Yet there is another aspect to prayer: prayer is an act of giving away. Prayer means sacrifice, unrestricted offering of the whole self, the returning to God of body and soul, everything one possesses and cherishes. There is an altar in heaven upon which the archangel Michael offers the souls of the righteous. Thrice daily we petition God to accept our prayers, as well as the fires- the self-sacrifices of Israel- on that altar (v’eishei yisrael u’tefilasam b’ahavah tikabel b’ratzon.) Prayer is rooted in the idea that man belongs, not to himself, but that God claims man, and that His claim to man is not partial but total. God, the Almighty, sometimes wills man to place himself, like Isaac of old, on the altar, to light the fire and to be consumed as a burn offering. Does not the story of the Akeidah tell us about the great, awesome drama of man giving himself away to God. Of course Judaism is vehemently opposed to human sacrifice. The Bible speaks with indignation and disdain of child sacrifice; physical human sacrifice was declared abominable. Yet the idea that man belongs to God, without qualification, and that God, from time to time, makes a demand upon man to return what is God’s to God is an important principle in Judaism. God claimed Moses’ life: He demanded the return of body and soul without permitting him to cross the Jordan. Moses complied, and willingly died the “Death by Kiss.” God claimed Isaac and Abraham gave Isaac away. What does prayer mean in the light of all this? The restoration of God’s ownership rights, which are absolute, over everything He owns. The call:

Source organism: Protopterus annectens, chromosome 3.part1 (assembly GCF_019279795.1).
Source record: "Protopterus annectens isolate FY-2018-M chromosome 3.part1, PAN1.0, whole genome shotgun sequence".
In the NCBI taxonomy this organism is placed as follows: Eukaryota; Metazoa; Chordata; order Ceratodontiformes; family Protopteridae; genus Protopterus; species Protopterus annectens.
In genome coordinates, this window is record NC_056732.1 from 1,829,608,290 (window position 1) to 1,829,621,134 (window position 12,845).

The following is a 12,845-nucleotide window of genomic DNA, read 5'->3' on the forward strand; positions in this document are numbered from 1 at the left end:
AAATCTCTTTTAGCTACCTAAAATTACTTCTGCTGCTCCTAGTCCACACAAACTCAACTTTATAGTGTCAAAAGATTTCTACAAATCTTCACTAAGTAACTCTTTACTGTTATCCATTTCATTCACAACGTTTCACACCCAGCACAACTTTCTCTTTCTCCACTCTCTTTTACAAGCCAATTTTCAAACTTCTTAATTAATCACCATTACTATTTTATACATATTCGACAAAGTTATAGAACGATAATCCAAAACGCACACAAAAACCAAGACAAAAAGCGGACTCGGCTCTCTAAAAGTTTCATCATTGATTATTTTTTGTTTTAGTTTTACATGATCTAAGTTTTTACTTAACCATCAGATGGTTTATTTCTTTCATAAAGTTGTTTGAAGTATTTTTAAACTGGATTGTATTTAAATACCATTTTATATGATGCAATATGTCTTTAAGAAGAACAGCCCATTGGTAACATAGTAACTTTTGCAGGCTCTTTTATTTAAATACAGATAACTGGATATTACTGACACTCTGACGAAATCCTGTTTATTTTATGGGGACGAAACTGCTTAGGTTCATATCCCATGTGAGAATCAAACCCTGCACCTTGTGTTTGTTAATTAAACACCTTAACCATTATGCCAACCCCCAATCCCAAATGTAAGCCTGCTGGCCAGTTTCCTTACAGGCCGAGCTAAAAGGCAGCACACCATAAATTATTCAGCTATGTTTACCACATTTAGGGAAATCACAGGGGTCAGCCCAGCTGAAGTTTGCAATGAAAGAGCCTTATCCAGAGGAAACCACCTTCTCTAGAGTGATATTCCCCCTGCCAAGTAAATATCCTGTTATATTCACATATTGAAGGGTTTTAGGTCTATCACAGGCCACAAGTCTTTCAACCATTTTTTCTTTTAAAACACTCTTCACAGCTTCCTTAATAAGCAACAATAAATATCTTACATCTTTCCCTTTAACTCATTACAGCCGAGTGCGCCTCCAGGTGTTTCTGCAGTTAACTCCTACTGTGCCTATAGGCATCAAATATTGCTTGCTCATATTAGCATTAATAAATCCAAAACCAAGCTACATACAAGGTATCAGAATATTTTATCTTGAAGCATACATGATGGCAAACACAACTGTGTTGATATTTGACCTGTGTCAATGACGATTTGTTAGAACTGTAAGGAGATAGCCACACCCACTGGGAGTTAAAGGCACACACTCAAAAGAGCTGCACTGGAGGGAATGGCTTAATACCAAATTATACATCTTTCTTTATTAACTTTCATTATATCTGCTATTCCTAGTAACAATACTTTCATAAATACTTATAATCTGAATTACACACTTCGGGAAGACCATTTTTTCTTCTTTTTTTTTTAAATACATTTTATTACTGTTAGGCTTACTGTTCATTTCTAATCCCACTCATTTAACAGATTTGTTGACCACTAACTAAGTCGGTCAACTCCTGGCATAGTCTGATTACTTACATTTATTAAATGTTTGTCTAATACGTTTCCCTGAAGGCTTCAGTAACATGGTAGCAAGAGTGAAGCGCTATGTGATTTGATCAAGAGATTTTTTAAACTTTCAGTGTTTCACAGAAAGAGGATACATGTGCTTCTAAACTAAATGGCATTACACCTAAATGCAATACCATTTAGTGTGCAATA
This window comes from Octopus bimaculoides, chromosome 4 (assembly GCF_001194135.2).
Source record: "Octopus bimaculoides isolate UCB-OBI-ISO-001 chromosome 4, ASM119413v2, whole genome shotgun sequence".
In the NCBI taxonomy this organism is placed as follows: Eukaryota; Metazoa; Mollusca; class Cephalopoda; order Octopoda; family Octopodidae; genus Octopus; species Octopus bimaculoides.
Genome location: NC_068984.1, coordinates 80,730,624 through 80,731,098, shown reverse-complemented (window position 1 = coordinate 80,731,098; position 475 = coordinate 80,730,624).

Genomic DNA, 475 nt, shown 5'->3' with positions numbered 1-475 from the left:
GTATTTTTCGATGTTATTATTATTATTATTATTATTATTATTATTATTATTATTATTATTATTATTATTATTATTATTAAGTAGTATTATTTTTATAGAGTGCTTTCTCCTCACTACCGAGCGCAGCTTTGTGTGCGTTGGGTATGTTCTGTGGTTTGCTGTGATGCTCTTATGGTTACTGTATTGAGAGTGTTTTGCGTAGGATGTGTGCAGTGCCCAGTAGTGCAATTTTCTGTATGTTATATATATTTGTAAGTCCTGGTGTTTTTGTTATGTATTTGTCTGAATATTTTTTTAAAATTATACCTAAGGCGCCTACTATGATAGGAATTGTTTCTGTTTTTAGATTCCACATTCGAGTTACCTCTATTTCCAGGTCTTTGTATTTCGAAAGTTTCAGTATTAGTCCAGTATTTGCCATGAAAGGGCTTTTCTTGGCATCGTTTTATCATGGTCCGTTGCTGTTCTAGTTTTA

“Take thy son, thy only son, whom you love so much..a.nd bring him as a burnt offering” is addressed to all men. In response to this call, man engages in prayer, as sacrifical performance.